But the other inequalities of lockdowns, and those inequalities that are coming after it, go far beyond the disease itself. The evidence for this is everywhere. Where countries and national governments deployed significant programmes of income support income inequalities did diminish. But, onalmost every other measurable indicator, inequality increased – access and treatment of other health conditions, mental health, obesity, education, apprenticeship, employment.[17] The list goes on.

Some aspects of inequality rose because conditions for some worsened. But inequality also rose across other dimensions because those who were protected at home gained absolutely as well as improving their relative position. This is evident in the wealth statistics not just of the billionaires and millionaires but a whole section of the middle class that was protected and able to work from home – including me and most others on the left.[18]

Were there alternatives? Of course there were. There were and are lots of different positions, loads of serious arguments to be had about lockdowns. Why were NO non-pharmaceutical interventions trialled in the rich world, where abundant resources existed to test whether they work. How bizarre is it that the major trial on masks should have been done in Bangladesh? What was its point?

It was perfectly possible to support some lockdowns or aspects of lockdowns and not others. Even if you want to argue that a form of lockdown was the answer, then we need to ask why one form of lockdown rather than other? But who, on the lockdown left, even posed this question?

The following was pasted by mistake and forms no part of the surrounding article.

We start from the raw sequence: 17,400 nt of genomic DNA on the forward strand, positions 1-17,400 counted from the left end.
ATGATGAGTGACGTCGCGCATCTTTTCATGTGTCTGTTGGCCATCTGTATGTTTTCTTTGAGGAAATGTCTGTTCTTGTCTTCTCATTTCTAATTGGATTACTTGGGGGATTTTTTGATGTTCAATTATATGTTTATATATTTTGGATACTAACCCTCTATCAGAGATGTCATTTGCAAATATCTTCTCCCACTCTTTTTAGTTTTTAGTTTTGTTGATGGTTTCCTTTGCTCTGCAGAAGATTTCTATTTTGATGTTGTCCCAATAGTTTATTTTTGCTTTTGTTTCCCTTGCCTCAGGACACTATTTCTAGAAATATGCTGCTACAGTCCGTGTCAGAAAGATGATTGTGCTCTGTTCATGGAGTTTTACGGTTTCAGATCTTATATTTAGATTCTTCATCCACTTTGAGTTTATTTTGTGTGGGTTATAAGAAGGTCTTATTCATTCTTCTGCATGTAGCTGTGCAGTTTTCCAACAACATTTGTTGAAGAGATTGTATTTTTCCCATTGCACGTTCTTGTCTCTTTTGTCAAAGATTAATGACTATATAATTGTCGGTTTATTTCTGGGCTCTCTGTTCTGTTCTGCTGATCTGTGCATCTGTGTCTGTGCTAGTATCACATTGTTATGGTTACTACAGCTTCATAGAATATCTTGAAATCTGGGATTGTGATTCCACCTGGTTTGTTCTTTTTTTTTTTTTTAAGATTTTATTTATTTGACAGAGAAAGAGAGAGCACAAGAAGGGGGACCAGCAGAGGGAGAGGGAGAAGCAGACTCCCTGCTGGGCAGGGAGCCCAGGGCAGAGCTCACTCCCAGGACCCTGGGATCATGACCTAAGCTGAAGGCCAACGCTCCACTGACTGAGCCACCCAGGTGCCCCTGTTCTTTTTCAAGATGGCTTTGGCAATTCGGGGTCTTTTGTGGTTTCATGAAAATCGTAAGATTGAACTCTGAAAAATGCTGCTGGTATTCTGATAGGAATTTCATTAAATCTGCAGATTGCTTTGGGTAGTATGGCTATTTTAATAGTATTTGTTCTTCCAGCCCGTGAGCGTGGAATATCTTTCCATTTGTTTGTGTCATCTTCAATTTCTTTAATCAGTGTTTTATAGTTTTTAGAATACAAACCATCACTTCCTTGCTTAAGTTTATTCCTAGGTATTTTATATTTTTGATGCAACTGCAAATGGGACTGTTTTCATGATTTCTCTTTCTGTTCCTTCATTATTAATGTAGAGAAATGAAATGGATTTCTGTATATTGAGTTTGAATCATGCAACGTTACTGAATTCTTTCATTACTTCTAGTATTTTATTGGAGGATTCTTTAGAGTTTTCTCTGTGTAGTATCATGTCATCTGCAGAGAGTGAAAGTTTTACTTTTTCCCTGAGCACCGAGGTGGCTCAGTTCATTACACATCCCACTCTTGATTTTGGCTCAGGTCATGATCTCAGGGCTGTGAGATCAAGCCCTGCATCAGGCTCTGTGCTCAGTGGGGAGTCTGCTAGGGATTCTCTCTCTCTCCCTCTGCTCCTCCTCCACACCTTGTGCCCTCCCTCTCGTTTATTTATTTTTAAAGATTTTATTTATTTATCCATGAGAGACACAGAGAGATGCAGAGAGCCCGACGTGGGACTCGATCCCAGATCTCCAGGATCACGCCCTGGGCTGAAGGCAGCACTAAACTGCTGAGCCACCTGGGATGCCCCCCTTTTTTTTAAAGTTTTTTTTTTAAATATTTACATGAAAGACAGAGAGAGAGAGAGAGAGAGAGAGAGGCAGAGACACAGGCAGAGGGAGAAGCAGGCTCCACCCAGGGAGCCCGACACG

The most obvious alternative was to explore more or less extensive forms of focused protection of the most vulnerable. Forms of focused protection have been a standard response to infectious disease outbreaks for generations. They were at the core of earlier UK planning. But this planning was marginalised prior to the outbreak. This was partly because the government of the day chose to do this. It was also because new technologies seemed to create new opportunities to try things ‘on the hoof’. What was left of the older plans crumbled in the first days as policies flipped.

It was generalised lockdowns that were the new and untried thing. And what was surely then remarkable is how little they changed. Lockdowns were lifted only to be re-imposed with little evidence of learning between them. Lockdowns became the excuse not to do other things – they were the black box which would mysteriously prove more effective than the better planned and rehearsed measures of the past.

Take care homes. These bring together large numbers of old people for end-of-life care including degenerative conditions like dementia. Privatised care homes are big business, but their underlying economics are weak. But there are other complexities too. The buildings used are often poor for infection control, but maximising infection control at the expense of sociability has serious costs for those isolated and especially people at the end of their lives. The mental toll of isolation is huge for anyone, but especially for those near the end of their lives.